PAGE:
Terry Lindvall quotes Elizabeth Barrett Browning's piece Aurora Leigh:
Earth's crammed with heaven,
And every common bush afire with God;
And only he who sees takes off his shoes;
The rest sit round it and pluck blackberries.
The Sadducees are doing a great deal of fruitless blackberry plucking, Lindvall indicates.
I don't know which way the Spirit is steering me, but I find intriguing the idea of exploring the motives behind questions.
I also can imagine parishioners wondering if, when they get to heaven, they will be reunited with their beloved spouse. Will I get to spend eternity with my wife?
Jesus' response to such a question would probably not be much comfort to many of us. What do you think?
Yours in Christ,
David von Schlichten, Lectionary Blog Moderator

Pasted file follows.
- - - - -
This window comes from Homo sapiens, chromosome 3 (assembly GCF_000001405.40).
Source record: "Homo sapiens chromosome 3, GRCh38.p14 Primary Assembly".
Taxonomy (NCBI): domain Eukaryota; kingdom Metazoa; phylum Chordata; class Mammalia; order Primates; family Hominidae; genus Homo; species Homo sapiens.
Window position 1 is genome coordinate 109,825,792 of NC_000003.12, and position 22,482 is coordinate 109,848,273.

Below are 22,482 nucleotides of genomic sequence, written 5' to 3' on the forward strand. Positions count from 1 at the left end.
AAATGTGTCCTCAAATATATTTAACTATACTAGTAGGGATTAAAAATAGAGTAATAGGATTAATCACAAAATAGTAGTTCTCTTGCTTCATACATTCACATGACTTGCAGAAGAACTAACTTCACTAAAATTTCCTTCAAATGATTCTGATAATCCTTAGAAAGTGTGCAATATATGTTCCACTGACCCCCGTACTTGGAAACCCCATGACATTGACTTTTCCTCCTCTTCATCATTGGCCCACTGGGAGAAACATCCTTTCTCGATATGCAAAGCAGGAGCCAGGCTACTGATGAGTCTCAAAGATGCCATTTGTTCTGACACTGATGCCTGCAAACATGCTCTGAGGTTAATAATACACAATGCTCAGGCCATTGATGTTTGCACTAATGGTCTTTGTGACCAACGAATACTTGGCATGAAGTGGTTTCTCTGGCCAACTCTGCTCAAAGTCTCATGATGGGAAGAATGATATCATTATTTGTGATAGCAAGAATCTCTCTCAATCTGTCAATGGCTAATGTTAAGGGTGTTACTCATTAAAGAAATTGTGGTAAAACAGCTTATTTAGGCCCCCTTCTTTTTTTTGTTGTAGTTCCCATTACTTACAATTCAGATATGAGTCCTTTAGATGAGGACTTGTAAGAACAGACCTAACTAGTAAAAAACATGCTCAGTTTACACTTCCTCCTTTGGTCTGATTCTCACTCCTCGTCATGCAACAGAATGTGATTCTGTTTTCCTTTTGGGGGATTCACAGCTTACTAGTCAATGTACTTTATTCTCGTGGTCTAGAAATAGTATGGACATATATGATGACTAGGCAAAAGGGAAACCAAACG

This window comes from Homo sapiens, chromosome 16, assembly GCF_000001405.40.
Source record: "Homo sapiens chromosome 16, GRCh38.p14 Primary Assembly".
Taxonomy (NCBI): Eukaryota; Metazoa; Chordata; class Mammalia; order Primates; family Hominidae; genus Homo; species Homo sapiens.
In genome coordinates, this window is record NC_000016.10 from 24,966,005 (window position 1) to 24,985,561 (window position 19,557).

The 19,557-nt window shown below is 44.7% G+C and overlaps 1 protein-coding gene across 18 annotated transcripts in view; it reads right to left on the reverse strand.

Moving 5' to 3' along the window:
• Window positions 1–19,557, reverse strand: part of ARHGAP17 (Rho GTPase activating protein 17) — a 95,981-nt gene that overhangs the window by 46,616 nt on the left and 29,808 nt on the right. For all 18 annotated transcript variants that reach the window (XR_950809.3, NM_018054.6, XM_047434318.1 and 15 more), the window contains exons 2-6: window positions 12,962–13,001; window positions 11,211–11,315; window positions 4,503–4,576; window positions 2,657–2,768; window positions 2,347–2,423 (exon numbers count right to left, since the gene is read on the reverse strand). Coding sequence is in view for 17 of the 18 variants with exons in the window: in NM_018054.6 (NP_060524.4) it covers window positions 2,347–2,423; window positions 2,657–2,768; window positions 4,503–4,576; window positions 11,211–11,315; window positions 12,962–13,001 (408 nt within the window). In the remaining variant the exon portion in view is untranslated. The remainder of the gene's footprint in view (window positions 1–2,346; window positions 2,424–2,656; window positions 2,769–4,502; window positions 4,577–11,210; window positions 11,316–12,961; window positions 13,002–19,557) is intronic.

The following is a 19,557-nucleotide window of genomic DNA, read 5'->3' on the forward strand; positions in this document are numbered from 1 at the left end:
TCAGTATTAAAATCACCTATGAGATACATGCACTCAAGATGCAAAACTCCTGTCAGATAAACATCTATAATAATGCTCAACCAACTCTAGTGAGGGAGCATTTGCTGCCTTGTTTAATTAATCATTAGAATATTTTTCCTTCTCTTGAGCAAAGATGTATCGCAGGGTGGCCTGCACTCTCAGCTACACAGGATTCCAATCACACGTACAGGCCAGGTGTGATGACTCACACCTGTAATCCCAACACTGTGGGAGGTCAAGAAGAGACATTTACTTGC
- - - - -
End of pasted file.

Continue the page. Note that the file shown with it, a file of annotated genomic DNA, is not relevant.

2007-11-05 by Tom Steagald
I find myself trying to see the look on Jesus' face when the Sadducees ask their question, spin their riddle. By my count, this is the third time since the Entry and the Cleansing that he has had to answer questioners who are not at all interested in answers or even discussion (authority; taxes; resurrection). His questioners do not ask because they want to know; they ask because they already know, or think they do, and are setting a snare. Jesus discerns their intent, but I just wonder what he felt, what was the expression on his face, if he ever got tired of this kind of game.